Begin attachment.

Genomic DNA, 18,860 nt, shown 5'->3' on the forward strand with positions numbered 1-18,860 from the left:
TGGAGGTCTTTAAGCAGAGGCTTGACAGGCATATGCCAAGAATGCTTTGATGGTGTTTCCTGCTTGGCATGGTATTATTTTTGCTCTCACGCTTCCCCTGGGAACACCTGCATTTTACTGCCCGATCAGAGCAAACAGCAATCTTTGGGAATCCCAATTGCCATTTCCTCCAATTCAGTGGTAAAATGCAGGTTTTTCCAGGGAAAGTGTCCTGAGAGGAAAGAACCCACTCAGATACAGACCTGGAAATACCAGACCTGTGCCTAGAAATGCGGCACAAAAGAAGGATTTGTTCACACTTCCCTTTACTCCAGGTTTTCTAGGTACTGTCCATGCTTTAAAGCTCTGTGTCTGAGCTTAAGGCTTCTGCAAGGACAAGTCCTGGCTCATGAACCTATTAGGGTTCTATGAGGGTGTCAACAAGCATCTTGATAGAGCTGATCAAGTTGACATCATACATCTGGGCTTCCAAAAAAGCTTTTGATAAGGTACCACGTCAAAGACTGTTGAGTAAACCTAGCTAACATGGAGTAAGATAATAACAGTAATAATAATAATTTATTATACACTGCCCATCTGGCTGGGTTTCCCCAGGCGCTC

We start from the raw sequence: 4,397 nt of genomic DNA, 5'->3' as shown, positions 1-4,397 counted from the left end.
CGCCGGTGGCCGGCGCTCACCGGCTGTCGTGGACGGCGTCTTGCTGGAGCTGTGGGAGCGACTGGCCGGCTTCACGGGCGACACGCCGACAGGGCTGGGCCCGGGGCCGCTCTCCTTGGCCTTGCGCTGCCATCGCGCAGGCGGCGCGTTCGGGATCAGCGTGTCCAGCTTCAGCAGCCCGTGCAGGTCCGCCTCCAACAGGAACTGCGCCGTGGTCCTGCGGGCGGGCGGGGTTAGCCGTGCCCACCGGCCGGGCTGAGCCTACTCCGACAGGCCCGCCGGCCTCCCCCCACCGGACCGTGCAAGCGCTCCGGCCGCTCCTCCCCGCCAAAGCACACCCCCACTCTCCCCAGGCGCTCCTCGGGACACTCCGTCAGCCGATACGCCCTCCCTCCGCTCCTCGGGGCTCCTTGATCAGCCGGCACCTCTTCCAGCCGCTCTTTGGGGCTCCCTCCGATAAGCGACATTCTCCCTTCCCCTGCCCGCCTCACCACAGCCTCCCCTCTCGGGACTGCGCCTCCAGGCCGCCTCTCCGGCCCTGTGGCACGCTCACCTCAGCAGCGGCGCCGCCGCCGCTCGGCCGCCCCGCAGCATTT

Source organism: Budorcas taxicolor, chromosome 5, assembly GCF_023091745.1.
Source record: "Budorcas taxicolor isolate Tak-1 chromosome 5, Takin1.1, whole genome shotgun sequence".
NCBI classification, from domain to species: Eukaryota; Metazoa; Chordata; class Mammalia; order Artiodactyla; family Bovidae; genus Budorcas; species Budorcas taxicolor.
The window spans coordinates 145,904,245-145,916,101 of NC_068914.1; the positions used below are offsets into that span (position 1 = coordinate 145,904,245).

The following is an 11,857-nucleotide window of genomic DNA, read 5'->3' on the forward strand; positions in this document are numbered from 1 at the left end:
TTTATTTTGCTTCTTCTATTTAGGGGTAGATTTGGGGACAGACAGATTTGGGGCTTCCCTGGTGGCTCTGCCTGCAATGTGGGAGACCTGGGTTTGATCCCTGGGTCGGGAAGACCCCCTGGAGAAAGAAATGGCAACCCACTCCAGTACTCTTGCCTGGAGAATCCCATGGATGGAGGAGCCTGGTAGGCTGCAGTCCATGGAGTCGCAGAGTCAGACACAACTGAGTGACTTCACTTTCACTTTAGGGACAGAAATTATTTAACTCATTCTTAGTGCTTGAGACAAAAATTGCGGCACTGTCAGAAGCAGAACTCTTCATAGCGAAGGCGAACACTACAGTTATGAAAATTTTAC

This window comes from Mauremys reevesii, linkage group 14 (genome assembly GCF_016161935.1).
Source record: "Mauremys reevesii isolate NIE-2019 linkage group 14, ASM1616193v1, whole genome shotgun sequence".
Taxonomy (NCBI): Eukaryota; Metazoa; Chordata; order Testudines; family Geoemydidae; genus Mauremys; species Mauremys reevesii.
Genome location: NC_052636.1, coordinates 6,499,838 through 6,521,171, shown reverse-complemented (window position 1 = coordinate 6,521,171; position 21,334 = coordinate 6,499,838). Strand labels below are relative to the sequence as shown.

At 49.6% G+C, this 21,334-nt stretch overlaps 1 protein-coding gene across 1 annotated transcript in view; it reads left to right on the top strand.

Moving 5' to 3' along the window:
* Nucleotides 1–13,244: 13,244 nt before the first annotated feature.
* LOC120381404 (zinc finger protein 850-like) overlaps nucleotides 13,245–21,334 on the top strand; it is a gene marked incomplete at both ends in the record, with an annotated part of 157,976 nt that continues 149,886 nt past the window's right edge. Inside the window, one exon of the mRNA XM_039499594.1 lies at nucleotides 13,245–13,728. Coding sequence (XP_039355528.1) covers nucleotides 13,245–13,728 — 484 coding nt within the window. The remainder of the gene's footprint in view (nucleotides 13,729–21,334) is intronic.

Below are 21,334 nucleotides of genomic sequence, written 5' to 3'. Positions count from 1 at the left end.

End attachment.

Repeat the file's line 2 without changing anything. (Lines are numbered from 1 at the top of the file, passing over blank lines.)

TGGAGGTCTTTAAGCAGAGGCTTGACAGGCATATGCCAAGAATGCTTTGATGGTGTTTCCTGCTTGGCATGGTATTATTTTTGCTCTCACGCTTCCCCTGGGAACACCTGCATTTTACTGCCCGATCAGAGCAAACAGCAATCTTTGGGAATCCCAATTGCCATTTCCTCCAATTCAGTGGTAAAATGCAGGTTTTTCCAGGGAAAGTGTCCTGAGAGGAAAGAACCCACTCAGATACAGACCTGGAAATACCAGACCTGTGCCTAGAAATGCGGCACAAAAGAAGGATTTGTTCACACTTCCCTTTACTCCAGGTTTTCTAGGTACTGTCCATGCTTTAAAGCTCTGTGTCTGAGCTTAAGGCTTCTGCAAGGACAAGTCCTGGCTCATGAACCTATTAGGGTTCTATGAGGGTGTCAACAAGCATCTTGATAGAGCTGATCAAGTTGACATCATACATCTGGGCTTCCAAAAAAGCTTTTGATAAGGTACCACGTCAAAGACTGTTGAGTAAACCTAGCTAACATGGAGTAAGATAATAACAGTAATAATAATAATTTATTATACACTGCCCATCTGGCTGGGTTTCCCCAGGCGCTC